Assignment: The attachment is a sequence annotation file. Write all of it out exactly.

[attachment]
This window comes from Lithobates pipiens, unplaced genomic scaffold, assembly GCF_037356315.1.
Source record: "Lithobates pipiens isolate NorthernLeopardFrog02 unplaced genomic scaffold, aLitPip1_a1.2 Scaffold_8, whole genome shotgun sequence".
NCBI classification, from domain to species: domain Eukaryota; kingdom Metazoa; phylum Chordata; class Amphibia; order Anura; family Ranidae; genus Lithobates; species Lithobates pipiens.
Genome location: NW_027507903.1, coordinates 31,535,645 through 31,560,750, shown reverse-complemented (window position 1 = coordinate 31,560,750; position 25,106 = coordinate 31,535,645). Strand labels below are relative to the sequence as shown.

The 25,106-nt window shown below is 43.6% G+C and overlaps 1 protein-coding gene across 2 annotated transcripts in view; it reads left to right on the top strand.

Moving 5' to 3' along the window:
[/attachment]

This window comes from Lithobates pipiens, unplaced genomic scaffold, assembly GCF_037356315.1.
Source record: "Lithobates pipiens isolate NorthernLeopardFrog02 unplaced genomic scaffold, aLitPip1_a1.2 Scaffold_8, whole genome shotgun sequence".
NCBI classification, from domain to species: domain Eukaryota; kingdom Metazoa; phylum Chordata; class Amphibia; order Anura; family Ranidae; genus Lithobates; species Lithobates pipiens.
Genome location: NW_027507903.1, coordinates 31,535,645 through 31,560,750, shown reverse-complemented (window position 1 = coordinate 31,560,750; position 25,106 = coordinate 31,535,645). Strand labels below are relative to the sequence as shown.

The 25,106-nt window shown below is 43.6% G+C and overlaps 1 protein-coding gene across 2 annotated transcripts in view; it reads left to right on the top strand.

Moving 5' to 3' along the window: